It’s the fuel in the tank, the mission, and the reason for being. We do all these things because we know conservation is necessary and because we know the earth is a gift that we’ve been bequeathed. It is not only a privilege but a responsibility to be able to share this gift with the world. This entails everything from the smallest actions (for example, this morning I helped save eleven sea turtles from the gulf oil spill) to larger things like showing the beauty of the undersea world in some of the most remote parts of the world to those who will not get a chance to see the beauty firsthand and to really infuse these people with a notion of why we should care. It goes even so far as speaking with heads of states and heads of countries so that they can make the proper decisions. For example, although there were a lot of different entities trying to convince the government to protect the northwest Hawaiian islands, it was because of my father and his Ocean Futures Society team that we were invited to the White House. In front of the White House staff and President George W. Bush and his wife, we showed our two hour documentary and it was immediately so convincing to the President and his wife that the President stood up and said “We must protect this place.” Sometimes it just requires a personal touch and a visual representation to convince even the most difficult pieces to protect our water planet.
Do you feel that our responsibility to the oceans, and to nature in general, has changed between your grandfather’s time and the present?
I think it’s continually changing. My grandfather was able to impassion hundreds of millions around the world with his exploits, stories and shows. He was also able to motivate many countries around the world to start implementing the protection of certain resources, such as fish and the Antarctic. Now that was just the tip of the iceberg (no pun intended) - there’s a lot more to be done. We have a horrendous disaster that has come upon us - the Gulf oil disaster. And also at the same time, this disaster is a huge opportunity and a wake-up call to everybody to change their bad habits. The Gulf oil spill has so many people around the country interested, angry and motivated to do something with regard to the way we treat our oceans that we can’t squander this opportunity. We really must keep the momentum going and get people engaged and more involved. Because, we broke it and we need to fix it. That’s our responsibility as a species on this planet.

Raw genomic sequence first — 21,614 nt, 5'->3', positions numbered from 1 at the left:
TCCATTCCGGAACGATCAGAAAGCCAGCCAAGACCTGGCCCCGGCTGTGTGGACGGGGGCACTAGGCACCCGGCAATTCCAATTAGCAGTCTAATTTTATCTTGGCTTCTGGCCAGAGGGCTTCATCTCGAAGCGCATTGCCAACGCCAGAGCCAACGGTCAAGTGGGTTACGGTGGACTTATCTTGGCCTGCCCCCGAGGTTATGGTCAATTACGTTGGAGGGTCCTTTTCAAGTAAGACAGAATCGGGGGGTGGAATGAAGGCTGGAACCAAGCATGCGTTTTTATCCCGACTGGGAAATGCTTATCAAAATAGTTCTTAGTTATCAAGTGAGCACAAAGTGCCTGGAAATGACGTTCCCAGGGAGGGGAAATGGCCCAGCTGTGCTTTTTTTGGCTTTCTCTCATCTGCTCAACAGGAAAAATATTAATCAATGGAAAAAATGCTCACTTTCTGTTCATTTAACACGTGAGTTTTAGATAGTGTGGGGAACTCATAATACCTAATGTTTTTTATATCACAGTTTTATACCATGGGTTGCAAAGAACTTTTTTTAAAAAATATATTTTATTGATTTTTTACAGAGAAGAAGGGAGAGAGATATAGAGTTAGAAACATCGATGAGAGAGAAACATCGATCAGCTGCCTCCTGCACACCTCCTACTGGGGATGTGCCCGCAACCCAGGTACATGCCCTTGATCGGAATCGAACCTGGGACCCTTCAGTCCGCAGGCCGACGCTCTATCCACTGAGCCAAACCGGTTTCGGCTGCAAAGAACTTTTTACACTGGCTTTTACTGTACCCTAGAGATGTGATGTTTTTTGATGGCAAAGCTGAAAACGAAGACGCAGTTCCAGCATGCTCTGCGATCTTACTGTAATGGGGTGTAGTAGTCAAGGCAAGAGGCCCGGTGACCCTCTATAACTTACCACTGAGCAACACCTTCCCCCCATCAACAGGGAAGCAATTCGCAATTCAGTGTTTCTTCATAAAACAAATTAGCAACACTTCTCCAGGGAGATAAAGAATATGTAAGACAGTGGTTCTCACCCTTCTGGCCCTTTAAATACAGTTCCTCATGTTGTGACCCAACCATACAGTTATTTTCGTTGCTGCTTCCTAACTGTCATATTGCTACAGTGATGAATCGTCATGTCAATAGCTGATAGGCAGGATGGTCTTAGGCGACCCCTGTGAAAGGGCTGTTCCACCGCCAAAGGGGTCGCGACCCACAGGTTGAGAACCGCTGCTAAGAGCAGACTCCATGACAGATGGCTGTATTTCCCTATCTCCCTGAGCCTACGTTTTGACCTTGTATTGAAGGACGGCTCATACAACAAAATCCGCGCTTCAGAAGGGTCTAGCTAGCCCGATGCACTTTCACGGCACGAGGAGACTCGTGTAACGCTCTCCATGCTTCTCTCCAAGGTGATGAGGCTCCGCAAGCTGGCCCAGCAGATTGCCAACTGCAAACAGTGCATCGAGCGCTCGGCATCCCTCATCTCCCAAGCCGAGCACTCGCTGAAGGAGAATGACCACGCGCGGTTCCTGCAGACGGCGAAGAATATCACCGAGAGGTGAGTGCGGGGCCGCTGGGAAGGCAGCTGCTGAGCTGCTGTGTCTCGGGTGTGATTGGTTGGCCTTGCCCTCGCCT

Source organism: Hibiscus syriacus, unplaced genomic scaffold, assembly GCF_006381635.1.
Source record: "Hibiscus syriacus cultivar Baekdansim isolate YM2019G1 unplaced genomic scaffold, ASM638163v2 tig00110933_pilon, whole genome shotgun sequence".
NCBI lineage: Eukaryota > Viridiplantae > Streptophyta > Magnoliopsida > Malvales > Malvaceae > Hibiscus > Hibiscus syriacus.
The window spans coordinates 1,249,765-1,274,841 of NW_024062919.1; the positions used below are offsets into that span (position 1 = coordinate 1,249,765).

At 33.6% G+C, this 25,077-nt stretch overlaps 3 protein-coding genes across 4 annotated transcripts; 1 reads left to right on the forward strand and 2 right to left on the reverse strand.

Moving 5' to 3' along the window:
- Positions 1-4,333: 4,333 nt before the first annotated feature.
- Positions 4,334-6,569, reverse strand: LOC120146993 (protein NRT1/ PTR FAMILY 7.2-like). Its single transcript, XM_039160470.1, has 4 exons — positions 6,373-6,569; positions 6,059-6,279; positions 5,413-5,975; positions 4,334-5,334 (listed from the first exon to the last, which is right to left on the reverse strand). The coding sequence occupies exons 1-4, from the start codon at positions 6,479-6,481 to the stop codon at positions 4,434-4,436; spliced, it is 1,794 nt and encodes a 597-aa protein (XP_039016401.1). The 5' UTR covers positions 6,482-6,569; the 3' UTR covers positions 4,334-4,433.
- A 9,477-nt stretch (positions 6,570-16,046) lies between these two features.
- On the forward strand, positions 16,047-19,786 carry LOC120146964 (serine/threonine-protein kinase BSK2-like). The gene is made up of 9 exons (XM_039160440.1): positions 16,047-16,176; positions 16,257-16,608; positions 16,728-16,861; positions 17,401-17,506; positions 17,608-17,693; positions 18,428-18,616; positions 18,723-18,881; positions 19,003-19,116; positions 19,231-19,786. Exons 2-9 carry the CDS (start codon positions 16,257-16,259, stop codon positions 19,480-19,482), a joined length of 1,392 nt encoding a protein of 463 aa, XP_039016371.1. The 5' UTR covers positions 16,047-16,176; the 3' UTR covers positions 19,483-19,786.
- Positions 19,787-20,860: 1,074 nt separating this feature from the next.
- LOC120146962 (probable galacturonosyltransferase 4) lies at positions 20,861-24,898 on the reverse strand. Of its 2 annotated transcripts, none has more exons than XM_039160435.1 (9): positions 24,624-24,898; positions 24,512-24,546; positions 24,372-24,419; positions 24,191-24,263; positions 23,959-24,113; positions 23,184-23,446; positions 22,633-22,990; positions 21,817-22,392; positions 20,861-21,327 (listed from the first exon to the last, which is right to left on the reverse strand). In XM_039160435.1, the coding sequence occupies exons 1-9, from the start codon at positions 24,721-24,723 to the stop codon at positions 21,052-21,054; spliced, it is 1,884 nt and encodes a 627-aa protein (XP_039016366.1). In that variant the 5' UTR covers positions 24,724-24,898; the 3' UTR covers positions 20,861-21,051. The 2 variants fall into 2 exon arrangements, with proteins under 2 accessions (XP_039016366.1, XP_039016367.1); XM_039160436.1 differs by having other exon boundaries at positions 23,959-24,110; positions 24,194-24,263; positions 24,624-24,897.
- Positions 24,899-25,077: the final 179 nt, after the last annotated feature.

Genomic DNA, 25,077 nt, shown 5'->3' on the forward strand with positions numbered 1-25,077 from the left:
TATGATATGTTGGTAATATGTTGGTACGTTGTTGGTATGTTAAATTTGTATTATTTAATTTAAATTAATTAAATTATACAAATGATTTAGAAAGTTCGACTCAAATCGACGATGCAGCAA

Will we sustain this momentum? Or, is the Gulf oil spill just another event that is in the media spotlight for a year or so before people go back to their old ways?
It’s all dependent on each and every one of us - on whether we stand idly by and watch the decay of our one and only life support system or whether we decide that enough is enough and get down and serious and busy. That doesn’t mean that every one of us has to go diving knee deep into oil-laden water but it means that we all have a responsibility to respect the planet, starting with curtailing our every day bad habits. I’m hoping we’ve engaged enough citizens around the world. I think this generation coming up knows more about the plight of the planet than most of their parents and grandparents. And it’s really encouraging to see that they’re educated and motivated to do something. But we can’t let the younger generations do it alone. We have to help them! We’re all in the same boat, we all have to row! And it actually feels really good. Being a small part of a turtle rescue effort, for example, has a really amazing, feel-good aspect to it. You know you’re doing just a little part, but in that one day and at that one moment, you know you’re doing something good for the planet and giving back to everybody in general. A healthy planet is a healthy economy is a healthy people.